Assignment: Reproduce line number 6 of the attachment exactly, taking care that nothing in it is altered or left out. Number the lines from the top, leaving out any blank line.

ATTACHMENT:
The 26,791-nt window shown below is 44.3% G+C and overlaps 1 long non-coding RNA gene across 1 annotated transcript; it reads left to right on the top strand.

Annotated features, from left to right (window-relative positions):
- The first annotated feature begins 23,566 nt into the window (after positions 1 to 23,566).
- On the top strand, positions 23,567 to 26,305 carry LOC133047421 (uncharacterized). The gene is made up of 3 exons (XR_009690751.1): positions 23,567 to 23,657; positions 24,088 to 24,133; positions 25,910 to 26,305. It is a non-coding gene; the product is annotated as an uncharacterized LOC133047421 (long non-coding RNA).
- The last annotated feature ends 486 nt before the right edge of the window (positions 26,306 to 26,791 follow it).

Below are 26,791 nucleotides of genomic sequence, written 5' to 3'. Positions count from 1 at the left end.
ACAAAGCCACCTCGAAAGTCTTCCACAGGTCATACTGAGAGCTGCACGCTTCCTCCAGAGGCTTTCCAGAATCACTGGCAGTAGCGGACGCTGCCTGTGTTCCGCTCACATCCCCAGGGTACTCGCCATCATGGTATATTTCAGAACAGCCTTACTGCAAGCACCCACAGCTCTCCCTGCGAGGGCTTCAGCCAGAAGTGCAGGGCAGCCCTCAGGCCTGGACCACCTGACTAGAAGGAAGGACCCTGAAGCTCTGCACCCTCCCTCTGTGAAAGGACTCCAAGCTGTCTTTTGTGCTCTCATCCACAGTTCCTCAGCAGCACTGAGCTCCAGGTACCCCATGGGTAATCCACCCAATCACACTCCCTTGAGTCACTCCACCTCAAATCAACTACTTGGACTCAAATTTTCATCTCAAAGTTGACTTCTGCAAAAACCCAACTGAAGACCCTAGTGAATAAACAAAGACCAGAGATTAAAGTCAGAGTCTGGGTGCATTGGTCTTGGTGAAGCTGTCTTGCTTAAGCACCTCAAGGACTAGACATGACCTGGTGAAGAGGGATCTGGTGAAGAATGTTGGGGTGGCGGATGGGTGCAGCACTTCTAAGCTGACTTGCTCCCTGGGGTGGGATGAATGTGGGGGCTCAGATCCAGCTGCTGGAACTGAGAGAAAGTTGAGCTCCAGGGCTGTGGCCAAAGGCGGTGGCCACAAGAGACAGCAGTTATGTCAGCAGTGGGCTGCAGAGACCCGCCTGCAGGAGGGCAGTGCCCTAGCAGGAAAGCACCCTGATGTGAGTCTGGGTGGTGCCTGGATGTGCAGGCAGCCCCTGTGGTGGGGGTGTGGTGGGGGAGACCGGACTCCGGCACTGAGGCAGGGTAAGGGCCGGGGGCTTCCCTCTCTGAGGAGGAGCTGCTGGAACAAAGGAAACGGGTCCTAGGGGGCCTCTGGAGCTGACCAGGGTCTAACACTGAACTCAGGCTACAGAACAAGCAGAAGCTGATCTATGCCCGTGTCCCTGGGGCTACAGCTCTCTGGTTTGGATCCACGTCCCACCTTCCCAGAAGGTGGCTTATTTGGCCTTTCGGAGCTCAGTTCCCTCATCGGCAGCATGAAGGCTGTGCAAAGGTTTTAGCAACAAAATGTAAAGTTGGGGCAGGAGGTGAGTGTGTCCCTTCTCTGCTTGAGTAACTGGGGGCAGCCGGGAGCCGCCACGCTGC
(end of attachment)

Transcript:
Below are 26,791 nucleotides of genomic sequence, written 5' to 3'. Positions count from 1 at the left end.